Directed by Lasse Hallström
Written by Joanne Harris, Robert Nelson Jacobs
Produced by Bob Weinstein, Harvey Weinstein, Alan C. Blomquist, Meryl Poster, Michelle Raimo, Kit Golden, David Brown, Leslie Holleran, Mark Cooper
Starring Juliette Binoche, Alfred Molina, Lena Olin, Johnny Depp, Victoire Thivisol, Judi Dench, Hugh O'Conor, Peter Stormare, Carrie-Anne Moss, Aurelien Parent Koenig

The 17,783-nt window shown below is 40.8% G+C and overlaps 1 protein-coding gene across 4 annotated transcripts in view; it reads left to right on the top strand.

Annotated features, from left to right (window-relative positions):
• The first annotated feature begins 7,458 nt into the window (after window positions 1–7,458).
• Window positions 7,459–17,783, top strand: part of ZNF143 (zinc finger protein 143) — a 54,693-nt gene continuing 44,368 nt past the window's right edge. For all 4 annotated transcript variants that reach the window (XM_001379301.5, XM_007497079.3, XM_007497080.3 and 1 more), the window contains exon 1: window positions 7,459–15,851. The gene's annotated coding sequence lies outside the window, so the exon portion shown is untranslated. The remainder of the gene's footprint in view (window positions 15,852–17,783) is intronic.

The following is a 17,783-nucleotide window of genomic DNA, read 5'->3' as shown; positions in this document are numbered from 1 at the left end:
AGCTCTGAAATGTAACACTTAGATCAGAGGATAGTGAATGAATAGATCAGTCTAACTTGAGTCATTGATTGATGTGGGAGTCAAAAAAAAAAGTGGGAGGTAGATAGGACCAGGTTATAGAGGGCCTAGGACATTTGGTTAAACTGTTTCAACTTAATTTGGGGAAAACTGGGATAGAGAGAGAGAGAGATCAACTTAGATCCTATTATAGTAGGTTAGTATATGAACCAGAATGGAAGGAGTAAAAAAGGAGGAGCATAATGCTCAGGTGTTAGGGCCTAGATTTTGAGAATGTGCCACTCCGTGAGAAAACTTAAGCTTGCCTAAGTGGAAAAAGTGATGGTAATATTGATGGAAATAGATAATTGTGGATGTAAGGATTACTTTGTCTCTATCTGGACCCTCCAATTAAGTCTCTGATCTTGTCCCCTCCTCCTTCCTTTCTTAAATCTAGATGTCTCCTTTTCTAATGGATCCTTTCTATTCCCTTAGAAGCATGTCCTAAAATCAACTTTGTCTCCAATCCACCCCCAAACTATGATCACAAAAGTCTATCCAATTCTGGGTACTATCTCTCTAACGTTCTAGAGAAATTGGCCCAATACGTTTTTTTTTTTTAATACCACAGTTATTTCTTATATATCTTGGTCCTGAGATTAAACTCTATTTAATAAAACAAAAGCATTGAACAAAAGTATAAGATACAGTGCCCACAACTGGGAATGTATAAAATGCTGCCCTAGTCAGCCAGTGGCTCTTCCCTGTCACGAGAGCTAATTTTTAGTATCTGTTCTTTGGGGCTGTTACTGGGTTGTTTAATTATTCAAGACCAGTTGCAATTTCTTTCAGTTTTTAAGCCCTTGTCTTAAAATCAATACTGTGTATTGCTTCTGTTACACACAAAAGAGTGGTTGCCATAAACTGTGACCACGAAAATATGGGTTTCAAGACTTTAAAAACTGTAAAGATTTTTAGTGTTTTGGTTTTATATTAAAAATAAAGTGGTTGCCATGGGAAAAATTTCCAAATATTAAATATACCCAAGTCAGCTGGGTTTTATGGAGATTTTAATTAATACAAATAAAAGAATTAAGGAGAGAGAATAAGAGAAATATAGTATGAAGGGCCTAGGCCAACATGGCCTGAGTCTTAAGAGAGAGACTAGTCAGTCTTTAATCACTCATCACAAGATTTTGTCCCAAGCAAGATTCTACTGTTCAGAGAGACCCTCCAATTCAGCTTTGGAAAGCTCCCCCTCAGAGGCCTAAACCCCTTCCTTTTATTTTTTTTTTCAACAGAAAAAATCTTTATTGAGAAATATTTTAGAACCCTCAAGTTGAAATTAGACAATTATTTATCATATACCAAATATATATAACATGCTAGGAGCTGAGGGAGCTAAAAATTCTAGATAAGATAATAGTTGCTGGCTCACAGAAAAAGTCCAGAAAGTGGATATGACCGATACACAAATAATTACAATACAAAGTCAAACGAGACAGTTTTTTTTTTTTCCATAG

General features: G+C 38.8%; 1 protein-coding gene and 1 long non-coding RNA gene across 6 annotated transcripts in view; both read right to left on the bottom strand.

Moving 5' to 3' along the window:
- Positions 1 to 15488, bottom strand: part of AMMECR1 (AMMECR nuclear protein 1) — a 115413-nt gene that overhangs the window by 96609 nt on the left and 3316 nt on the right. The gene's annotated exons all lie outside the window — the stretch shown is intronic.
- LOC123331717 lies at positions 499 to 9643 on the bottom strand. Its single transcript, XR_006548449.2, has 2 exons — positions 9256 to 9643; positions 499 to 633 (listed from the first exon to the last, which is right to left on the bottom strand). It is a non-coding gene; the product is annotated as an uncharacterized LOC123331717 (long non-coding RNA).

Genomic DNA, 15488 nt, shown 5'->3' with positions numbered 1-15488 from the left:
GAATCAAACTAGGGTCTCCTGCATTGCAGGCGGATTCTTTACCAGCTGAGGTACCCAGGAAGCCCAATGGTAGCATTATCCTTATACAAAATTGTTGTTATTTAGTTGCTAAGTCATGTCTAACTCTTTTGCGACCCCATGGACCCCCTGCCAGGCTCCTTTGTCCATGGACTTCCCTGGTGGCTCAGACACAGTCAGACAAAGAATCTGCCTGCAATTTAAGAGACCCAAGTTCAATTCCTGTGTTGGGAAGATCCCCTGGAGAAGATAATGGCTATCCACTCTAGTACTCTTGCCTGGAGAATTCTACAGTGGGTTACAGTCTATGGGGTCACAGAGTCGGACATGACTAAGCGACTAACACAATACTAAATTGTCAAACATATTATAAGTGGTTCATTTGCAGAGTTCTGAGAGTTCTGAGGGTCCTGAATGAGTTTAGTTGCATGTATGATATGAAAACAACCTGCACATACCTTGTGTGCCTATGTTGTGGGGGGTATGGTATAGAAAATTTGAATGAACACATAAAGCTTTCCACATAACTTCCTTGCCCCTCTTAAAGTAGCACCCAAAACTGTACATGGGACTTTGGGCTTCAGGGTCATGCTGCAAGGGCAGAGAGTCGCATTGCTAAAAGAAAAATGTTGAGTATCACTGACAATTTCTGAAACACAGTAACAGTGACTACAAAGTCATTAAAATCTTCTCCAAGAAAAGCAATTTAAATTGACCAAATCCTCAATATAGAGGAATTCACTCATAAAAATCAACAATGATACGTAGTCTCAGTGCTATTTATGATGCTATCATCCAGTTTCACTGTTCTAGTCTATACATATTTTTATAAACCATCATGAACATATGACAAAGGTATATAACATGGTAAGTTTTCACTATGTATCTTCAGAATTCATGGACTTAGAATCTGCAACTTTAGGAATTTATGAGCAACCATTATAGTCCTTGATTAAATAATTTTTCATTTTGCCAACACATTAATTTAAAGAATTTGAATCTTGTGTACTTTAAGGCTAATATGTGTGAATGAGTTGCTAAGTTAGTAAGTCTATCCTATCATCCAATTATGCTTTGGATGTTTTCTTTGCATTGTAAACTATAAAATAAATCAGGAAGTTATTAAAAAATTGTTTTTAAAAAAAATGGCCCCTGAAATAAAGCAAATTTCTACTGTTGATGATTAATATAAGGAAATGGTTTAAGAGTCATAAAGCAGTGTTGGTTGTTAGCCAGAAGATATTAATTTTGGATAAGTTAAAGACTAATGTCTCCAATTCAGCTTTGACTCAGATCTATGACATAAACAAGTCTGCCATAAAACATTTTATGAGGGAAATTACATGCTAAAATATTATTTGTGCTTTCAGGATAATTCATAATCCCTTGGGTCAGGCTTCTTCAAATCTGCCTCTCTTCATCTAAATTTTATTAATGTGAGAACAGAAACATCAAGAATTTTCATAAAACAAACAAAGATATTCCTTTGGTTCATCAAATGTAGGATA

Viewers affected by glycemic disorders aren't advised to view the most successful and saccharine of Hallström's many syrupy features in a single sitting; conceivably, anyone prone to horripilation may also suffer convulsions of a severity thitherto unimaginable when subjected to this foul fable of a periodically migratory chocolatier (Binoche) whose animacy and perceptivity regarding her vendees' adversities and sweet teeth endear her to the less subdued residents of a rigidly religious village in postwar France. Throughout Harris's puerile story, every conflict is contrived, each character a caricature: a latitudinarian society of Mary Sues comprising Binoche's errant artisan, her cute daughter (a heinously dubbed Thivisol), one battered housewife (Olin), a miserably cynical old bat (Dench) and her morbid drafter of a grandson (Koenig) resist the provincial proprieties imposed by the hamlet's stuffily overbearing mayor (Molina) and the gauring, pusillanimous priest (O'Conor) under his thumb who assay the reclamation of a churlish publican (Stormare) to curb his domestic abuse by dint of penance and catechesis. A maternal bitch (Moss, presumably manifesting internalized patriarchal oppression) and daffily debonaire Irish Gypsy (Depp) merely incorporate another implausible clash and prerequisite love interest. Hopelessly trifled away by a director whose unceasing and seemingly obstinate ignorance of dramatic rudiments befuddles even the most hardened cinephile on an incorrigibly risible script, a respectable cast are reduced to the weirdly stilted yet hammy delivery now omnipresent in televised and cinematic productions: odious drama club theatrics revisited as professional pabulum. Launching the drearily perfunctory phase of his career that's yet afoot, somnambulant Depp's silly flourishes prove particularly peeving as yet another bathetically romanticized Romani -- a portrayal of galling and specious political correctness proposed to patronize we Roma who know far better for the entertainment of whites who should. Numerous hokey hallmarks of Hallström's glorified Lifetime picture wantonly layer treacle upon his unpalatably overproduced glop, especially shopworn narration paired with Rachel Portman's cloying score to augur whichever few plot points aren't predictable during the first act. A shred of depth is implied by the protagonist's perpetuation of a ritual no more fruitful or righteous than those of her papal antagonists, but even this is enacted and duly resolved in as artless and obvious a manner as one could expect. Therewithal, whenever common flaws of a conservative society -- which here hardly reflect the ethos of Gallic parochial life -- are demonstrated in a work exuding typically trite Anglo-American convictions, deleterious phenomena such as spousal abuse and groundless xenophobia are trivialized, only addressed to safely vilipend a majority. This particular stamp of heterodox allegory might've been marginally subversive during the commercial culmination of Stanley Kramer's popular propaganda forty-odd years prior, but by 2000 it was long since as dated as banal, another tired stab at Catholic tradition to propitiate aging suburban boomers and their guileless offspring, all weaned on the dissent of a counterculture long since expired and reanimated by corporate media entities. Yet to ostentatious hausfrauen, civilization began circa 1960; the Weinsteins craftily baited yet another hook for the gaping maws of a lucrative target demographic. Confections prominently snacked and snarfed appear ambrosial, but the contemptible subtext that Harris, Hallström, etc. peddle here is nothing save nauseous.